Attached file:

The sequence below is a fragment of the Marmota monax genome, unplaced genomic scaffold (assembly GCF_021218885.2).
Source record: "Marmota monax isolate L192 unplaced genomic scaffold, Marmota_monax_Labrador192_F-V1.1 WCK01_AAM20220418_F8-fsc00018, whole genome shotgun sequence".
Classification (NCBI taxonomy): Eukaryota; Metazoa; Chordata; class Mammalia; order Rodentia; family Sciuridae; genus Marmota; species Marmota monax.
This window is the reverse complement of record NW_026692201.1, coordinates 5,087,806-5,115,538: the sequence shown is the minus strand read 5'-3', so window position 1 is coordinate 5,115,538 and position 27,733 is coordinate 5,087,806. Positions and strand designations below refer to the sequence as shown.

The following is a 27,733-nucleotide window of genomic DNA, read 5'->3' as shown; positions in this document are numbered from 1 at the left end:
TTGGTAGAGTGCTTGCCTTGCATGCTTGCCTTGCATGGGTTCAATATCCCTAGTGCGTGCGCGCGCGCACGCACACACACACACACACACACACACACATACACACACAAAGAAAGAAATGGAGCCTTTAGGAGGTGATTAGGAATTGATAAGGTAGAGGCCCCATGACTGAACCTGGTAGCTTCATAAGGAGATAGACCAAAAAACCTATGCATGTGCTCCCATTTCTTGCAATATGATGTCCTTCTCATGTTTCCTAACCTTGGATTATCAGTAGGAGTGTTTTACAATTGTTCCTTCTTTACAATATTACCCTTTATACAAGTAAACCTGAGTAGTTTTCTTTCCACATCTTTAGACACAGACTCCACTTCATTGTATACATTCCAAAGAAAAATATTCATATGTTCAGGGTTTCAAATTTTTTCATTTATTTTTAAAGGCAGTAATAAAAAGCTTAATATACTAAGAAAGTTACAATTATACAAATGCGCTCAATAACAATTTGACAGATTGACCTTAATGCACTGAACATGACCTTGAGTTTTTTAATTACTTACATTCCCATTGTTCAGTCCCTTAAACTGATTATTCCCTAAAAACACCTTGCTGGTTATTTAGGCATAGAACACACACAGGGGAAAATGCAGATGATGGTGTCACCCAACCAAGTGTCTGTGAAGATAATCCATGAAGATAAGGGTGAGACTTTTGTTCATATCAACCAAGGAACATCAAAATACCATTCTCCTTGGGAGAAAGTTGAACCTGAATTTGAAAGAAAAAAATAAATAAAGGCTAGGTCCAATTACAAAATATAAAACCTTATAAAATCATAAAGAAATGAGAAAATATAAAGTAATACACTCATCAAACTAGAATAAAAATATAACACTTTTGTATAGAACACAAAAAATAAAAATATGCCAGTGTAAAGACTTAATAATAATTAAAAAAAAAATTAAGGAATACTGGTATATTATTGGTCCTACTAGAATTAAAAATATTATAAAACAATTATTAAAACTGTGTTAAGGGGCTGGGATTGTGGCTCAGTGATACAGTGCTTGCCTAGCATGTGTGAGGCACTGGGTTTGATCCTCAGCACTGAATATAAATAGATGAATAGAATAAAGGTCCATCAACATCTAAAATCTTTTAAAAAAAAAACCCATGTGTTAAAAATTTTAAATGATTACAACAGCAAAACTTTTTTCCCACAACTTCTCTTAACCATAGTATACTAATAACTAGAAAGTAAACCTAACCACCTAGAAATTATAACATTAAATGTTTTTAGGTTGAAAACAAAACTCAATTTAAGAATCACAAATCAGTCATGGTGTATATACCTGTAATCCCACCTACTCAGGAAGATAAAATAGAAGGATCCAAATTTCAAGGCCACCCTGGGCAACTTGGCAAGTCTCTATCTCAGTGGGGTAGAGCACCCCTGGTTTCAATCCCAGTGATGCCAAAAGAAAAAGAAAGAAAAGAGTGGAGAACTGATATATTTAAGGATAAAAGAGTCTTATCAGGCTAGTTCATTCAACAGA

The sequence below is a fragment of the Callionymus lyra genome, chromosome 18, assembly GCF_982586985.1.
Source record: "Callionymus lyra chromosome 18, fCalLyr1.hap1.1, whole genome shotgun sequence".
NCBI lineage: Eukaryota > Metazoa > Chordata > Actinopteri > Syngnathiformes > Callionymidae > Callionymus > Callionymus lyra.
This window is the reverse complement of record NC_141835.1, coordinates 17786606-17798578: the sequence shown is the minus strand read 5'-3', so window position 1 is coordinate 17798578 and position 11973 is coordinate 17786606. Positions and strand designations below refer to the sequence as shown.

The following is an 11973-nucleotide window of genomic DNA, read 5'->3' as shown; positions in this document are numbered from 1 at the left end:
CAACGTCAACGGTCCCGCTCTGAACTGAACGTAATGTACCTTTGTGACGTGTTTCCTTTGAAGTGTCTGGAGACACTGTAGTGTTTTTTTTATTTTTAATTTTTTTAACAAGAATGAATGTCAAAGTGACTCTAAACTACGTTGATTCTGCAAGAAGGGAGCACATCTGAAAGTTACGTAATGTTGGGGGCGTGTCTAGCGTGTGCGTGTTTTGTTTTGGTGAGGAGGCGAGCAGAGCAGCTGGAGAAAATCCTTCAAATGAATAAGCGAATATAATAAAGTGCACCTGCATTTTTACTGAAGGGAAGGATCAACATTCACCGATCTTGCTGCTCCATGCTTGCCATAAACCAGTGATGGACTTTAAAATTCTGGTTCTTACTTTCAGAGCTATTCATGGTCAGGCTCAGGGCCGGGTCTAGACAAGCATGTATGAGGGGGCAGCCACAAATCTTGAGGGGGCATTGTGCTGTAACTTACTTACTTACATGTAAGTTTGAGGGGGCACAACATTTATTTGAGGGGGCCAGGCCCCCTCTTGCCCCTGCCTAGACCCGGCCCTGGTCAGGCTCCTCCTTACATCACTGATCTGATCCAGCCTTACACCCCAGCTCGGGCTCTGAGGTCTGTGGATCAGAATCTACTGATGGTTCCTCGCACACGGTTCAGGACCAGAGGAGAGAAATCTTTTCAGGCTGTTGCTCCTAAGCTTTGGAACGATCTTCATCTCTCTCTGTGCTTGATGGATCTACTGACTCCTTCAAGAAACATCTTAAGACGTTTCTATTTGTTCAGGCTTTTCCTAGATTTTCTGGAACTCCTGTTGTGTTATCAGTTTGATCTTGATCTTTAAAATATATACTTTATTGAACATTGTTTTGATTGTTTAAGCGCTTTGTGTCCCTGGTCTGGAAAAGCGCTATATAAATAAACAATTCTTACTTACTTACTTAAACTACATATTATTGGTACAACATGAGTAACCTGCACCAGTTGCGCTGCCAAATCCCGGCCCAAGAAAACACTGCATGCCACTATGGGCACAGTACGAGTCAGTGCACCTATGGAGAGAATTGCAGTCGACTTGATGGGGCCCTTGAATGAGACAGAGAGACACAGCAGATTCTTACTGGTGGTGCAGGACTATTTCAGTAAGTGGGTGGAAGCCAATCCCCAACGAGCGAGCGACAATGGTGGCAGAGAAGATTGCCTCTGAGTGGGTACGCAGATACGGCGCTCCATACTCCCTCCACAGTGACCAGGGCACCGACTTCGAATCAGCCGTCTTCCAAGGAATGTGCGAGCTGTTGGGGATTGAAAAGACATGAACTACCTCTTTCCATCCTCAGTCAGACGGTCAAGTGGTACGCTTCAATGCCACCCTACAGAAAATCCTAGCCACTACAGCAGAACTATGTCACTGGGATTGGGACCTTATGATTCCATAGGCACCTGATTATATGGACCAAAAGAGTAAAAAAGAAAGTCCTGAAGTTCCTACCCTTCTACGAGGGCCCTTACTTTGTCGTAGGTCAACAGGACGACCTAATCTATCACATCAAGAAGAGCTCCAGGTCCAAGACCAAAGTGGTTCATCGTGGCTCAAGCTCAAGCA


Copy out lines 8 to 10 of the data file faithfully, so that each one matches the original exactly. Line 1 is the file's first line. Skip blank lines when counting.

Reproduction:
Source record: "Callionymus lyra chromosome 18, fCalLyr1.hap1.1, whole genome shotgun sequence".
NCBI lineage: Eukaryota > Metazoa > Chordata > Actinopteri > Syngnathiformes > Callionymidae > Callionymus > Callionymus lyra.
This window is the reverse complement of record NC_141835.1, coordinates 17786606-17798578: the sequence shown is the minus strand read 5'-3', so window position 1 is coordinate 17798578 and position 11973 is coordinate 17786606. Positions and strand designations below refer to the sequence as shown.